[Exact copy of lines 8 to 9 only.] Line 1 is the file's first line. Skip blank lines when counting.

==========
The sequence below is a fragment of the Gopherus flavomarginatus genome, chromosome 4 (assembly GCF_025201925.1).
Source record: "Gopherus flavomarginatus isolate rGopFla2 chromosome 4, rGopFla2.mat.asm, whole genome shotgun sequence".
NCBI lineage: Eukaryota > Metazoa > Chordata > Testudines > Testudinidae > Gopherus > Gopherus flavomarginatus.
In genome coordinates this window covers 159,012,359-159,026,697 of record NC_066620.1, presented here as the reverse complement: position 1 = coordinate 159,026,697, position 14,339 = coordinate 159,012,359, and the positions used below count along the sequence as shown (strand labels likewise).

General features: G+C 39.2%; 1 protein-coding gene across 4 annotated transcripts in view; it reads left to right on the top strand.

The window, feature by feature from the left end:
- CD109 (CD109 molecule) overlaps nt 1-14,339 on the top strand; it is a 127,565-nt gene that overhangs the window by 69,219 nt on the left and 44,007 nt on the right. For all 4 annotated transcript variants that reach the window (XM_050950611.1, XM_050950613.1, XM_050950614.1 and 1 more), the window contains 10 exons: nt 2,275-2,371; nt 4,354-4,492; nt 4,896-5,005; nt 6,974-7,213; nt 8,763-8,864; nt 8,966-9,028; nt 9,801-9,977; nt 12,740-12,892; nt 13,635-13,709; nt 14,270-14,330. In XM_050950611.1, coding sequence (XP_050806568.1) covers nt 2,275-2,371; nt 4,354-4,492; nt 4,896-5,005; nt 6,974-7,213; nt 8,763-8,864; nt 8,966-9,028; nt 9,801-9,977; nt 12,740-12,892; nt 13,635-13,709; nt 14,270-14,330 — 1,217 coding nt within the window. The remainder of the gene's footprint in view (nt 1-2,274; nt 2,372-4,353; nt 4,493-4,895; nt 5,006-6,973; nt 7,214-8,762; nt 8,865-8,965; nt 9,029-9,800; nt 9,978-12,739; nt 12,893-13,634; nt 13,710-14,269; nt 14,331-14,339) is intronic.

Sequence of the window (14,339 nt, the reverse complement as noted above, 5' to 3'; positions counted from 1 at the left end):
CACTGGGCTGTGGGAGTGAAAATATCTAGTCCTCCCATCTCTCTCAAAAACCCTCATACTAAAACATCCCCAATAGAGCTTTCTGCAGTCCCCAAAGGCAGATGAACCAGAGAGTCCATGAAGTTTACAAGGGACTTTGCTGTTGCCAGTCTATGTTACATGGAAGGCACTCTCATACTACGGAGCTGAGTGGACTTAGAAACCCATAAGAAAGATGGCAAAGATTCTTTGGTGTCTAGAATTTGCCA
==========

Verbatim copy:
Sequence of the window (14,339 nt, the reverse complement as noted above, 5' to 3'; positions counted from 1 at the left end):
CACTGGGCTGTGGGAGTGAAAATATCTAGTCCTCCCATCTCTCTCAAAAACCCTCATACTAAAACATCCCCAATAGAGCTTTCTGCAGTCCCCAAAGGCAGATGAACCAGAGAGTCCATGAAGTTTACAAGGGACTTTGCTGTTGCCAGTCTATGTTACATGGAAGGCACTCTCATACTACGGAGCTGAGTGGACTTAGAAACCCATAAGAAAGATGGCAAAGATTCTTTGGTGTCTAGAATTTGCCA